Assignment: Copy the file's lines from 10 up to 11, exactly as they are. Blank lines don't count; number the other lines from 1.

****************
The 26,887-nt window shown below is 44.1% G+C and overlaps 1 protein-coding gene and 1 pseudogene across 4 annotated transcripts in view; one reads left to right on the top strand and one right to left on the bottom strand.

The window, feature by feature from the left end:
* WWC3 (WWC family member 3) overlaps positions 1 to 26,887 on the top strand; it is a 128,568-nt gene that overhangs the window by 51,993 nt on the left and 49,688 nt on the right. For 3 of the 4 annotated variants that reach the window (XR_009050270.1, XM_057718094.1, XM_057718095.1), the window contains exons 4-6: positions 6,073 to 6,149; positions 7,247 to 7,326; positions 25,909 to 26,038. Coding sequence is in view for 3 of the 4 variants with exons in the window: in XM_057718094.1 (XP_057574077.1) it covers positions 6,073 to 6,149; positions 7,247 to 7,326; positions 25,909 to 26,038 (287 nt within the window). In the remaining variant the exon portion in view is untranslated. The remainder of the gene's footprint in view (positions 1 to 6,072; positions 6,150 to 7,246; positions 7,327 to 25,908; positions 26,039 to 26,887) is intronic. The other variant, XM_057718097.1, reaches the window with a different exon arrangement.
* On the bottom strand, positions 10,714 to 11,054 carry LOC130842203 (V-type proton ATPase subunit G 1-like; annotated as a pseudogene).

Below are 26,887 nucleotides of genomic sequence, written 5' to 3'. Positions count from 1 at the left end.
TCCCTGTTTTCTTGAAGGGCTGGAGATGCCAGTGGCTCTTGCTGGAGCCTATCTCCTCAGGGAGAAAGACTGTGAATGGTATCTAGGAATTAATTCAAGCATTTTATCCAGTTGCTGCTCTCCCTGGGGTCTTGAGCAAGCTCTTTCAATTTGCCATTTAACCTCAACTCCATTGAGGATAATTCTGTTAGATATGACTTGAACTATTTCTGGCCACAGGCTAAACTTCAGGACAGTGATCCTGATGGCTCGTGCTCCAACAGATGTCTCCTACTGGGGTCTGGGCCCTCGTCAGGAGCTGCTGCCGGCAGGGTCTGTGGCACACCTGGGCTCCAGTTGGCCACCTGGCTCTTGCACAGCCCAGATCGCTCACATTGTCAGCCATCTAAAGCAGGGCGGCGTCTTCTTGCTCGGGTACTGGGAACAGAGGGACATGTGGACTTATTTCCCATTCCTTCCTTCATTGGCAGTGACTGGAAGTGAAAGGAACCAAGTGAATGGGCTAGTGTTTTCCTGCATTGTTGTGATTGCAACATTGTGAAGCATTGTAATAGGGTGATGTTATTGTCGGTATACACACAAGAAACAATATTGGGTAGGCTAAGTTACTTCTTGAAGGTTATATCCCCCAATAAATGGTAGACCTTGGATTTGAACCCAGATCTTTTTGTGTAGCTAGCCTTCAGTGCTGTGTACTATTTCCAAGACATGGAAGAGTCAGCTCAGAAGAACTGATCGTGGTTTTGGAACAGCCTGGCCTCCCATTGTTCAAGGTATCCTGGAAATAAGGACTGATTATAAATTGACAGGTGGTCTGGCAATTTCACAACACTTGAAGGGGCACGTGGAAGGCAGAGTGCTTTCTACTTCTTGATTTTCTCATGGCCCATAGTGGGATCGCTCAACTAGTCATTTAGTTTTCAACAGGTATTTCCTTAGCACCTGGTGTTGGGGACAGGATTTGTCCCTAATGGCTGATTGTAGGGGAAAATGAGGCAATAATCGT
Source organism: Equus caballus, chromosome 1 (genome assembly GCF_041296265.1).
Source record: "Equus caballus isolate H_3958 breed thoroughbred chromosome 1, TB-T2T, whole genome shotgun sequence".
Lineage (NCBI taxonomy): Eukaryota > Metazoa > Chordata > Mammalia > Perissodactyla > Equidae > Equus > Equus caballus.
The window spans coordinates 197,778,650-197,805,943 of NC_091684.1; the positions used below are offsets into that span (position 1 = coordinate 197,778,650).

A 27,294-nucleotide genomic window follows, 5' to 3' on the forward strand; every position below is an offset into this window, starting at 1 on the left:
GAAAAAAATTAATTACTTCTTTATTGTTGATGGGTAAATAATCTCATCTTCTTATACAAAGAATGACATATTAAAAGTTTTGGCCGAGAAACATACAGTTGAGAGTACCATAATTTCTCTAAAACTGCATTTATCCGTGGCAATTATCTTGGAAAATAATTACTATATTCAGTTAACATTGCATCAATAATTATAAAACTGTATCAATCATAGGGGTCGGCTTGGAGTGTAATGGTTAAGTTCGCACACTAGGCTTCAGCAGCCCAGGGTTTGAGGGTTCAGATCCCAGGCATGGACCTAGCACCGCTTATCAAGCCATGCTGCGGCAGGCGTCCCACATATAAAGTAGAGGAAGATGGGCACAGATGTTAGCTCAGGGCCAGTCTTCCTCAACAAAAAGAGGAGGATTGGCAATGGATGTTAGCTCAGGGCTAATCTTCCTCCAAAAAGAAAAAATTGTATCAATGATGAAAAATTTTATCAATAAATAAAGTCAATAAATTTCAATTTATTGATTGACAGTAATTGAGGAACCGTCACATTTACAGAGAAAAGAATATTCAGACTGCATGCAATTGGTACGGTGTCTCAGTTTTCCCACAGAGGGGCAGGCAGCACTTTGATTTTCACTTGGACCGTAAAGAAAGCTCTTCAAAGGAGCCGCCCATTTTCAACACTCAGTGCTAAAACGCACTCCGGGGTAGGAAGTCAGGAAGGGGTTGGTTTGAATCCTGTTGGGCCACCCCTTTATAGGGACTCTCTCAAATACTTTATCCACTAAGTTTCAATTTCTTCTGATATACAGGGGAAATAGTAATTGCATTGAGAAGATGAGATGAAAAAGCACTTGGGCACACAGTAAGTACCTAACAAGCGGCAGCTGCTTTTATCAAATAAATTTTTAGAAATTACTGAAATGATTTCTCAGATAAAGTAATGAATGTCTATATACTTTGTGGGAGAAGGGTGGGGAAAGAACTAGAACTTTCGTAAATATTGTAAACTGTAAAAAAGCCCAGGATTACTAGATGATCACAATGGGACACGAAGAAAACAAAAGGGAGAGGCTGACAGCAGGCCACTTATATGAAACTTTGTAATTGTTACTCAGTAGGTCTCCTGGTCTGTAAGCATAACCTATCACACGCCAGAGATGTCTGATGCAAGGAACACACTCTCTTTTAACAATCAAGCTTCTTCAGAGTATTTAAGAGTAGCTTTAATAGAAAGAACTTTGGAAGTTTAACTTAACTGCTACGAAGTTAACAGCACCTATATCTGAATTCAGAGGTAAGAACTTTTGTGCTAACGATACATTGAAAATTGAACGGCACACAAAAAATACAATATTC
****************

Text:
The window spans coordinates 197,778,650-197,805,943 of NC_091684.1; the positions used below are offsets into that span (position 1 = coordinate 197,778,650).

A 27,294-nucleotide genomic window follows, 5' to 3' on the forward strand; every position below is an offset into this window, starting at 1 on the left: